You know what a Red-Tailed Hawk looks like, even if you don't realize it. They're the hawks that you see soaring high above fields and hills while looking for lunch, or perched on a telephone pole scanning the ground for dinner. Admittedly, there are many species of hawks that soar and perch on power poles, but Red-Tails are among the most common.
|Harlan's Hawk from schmoker.org|
Another famous thing about Red-Tailed Hawks is their call, but you may not have known who you were listening to. The most common raptor noise in movies and on TV is the call of the Red-Tailed Hawk, but it's usually played in the movie when a Bald Eagle is on screen, or when a Turkey Vulture is seen hovering over a dying cowboy (also inaccurate). In fact, there are so many comical misuses of the Red-Tailed Hawk's call that I have decided right now to write an entire separate article about it, so stay tuned! I promise it will be funny and educational.
|Educational Red-Tailed Hawk at the RMRP|
Another reason they're pretty well-known is because they live all over North America. Seriously. You'd be hard pressed to travel anywhere on this continent and not find Red-Tailed Hawks. They're almost as ubiquitous in North America as the Peregrine Falcon, but not quite. Red-Tails live in every sort of ecosystem except continuous forest (they leave that to forest-dwellers like Goshawks) and the Arctic. But everywhere else, from tropical islands to the Grand Canyon, you can find Red-Tails. In fact, the densest population of these birds is in El Yunque National Forest in Puerto Rico.
Red-Tailed Hawks primarily eat rodents and other small mammals, but they'll also snack on birds (especially pigeons in cities) and snakes. In fact, the Red-Tailed Hawk has a super-cool way of hunting poisonous rattlesnakes. They spread their wings and tempt the snake with their feathers, kind of like a matador taunting a bull with a red cape. When the snake strikes at the wing feathers, the bird reaches in with a foot and grabs the snake. The National Geographic video below shows the matador move, and although they missed any footage of the snake striking at the wings, it's still cool to watch.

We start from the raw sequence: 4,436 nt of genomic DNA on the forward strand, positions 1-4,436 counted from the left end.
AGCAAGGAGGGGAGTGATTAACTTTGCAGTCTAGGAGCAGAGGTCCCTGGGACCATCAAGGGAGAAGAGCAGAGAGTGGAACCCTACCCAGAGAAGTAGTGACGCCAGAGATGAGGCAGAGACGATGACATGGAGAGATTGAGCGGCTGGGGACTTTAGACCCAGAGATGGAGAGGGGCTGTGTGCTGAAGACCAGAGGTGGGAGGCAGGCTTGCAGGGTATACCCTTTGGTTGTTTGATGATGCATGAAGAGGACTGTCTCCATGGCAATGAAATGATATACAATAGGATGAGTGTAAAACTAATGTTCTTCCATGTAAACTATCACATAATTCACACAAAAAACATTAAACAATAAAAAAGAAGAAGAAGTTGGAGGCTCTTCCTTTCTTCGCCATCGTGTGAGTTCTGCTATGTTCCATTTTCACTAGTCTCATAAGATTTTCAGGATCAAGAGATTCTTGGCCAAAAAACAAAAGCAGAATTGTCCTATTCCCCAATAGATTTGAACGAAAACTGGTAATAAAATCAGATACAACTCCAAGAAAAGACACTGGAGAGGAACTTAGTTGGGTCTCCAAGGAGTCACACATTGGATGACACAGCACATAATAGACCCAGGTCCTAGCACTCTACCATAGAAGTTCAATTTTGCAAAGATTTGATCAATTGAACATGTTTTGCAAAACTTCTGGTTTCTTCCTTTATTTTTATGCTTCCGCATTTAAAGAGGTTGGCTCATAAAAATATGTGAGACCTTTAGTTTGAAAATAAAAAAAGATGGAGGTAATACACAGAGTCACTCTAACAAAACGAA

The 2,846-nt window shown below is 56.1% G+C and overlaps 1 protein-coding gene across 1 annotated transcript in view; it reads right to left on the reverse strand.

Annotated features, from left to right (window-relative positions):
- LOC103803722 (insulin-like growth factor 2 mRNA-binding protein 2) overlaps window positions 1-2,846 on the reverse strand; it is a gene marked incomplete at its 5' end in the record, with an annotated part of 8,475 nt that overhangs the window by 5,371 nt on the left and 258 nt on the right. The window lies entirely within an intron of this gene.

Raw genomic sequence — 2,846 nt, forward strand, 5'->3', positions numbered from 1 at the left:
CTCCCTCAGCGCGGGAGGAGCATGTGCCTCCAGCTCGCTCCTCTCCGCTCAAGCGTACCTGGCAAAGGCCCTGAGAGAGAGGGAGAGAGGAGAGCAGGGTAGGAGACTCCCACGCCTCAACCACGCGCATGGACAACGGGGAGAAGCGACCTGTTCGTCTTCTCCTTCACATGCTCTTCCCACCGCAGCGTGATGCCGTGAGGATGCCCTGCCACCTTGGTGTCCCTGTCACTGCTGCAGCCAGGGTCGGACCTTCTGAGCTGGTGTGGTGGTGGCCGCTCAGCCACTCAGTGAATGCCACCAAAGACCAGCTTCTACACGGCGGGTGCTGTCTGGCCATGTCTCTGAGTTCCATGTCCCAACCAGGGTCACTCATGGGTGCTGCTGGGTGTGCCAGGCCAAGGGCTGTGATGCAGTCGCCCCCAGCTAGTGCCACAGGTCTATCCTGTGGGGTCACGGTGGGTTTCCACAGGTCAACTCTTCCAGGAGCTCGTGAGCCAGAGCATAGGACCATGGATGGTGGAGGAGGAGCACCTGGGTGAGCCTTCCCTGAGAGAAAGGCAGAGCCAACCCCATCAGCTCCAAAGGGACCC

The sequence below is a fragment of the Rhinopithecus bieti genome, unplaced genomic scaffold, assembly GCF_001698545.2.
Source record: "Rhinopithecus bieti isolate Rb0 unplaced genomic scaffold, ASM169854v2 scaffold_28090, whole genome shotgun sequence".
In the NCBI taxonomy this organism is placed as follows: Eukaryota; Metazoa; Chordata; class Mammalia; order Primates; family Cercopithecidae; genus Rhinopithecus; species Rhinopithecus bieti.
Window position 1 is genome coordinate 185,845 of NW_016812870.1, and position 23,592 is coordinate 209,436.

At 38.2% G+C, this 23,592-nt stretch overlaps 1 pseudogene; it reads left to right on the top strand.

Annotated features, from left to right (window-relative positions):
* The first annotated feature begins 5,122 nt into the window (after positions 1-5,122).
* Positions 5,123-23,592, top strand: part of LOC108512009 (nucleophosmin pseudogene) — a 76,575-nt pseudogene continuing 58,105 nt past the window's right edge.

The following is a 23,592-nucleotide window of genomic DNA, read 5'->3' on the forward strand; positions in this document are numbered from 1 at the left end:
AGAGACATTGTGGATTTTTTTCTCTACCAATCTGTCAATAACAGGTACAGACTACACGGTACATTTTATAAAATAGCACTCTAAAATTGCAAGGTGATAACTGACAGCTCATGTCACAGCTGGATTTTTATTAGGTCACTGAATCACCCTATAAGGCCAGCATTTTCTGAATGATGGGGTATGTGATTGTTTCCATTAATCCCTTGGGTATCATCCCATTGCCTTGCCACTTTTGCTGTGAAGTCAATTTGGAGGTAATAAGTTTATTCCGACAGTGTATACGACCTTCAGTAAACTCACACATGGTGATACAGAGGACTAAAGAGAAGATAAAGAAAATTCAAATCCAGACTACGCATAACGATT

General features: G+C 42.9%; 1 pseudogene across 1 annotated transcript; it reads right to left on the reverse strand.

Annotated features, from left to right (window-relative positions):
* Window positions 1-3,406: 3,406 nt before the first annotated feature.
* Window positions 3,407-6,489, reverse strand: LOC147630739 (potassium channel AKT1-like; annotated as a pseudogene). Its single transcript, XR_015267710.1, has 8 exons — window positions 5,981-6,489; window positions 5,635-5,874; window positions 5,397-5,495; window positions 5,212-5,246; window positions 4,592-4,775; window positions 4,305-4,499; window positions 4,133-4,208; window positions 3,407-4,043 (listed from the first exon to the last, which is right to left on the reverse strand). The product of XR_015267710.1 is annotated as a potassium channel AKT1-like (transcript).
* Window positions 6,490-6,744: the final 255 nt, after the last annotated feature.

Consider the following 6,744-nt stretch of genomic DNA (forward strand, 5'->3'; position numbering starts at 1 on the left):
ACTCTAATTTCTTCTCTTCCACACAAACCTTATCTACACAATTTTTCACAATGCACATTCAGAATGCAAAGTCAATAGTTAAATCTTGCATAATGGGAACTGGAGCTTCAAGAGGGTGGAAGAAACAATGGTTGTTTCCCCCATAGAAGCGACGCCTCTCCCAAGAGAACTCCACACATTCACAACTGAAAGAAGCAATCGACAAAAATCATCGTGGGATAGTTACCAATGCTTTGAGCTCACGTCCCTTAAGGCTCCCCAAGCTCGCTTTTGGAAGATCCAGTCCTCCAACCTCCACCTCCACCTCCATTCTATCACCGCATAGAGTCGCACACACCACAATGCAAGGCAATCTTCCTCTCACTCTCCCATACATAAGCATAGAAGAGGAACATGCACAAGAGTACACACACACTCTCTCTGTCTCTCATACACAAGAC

A few other facts that don't require an entire paragraph:
- They're monogamous, only finding a new mate when their previous mate dies.
- Great Horned Owls like me are occasional predators of Red-Tailed Hawks, but not the other way around (that's right, I'm the top of the food chain).
- They're also known as chickenhawks, even though they're not very well known for hunting chickens.
Although nothing much is happening these days, the Cornell Red-Tailed Hawk Webcam is an excellent way to get a closer look at these birds. Cornell installed two HD webcams at the Red-Tail nest on their campus, and you can tune in any time during breeding season to watch the male and female hawks build their nest, lay the eggs, incubate them, hatch them, and then raise and fledge the chicks. Be sure to check it out next season!
The Humans at the RMRP admit dozens of Red-Tailed Hawks every year. Many of them come in hit by cars, shocked on power lines, or [this year] sick with West Nile Virus. Please send healing thoughts to those birds currently in the RMRP's care! If you would like to support the care of these incredible birds, click the "Donate Now" link on the right side-bar!
|Educational Red-Tailed Hawk for the RMRP|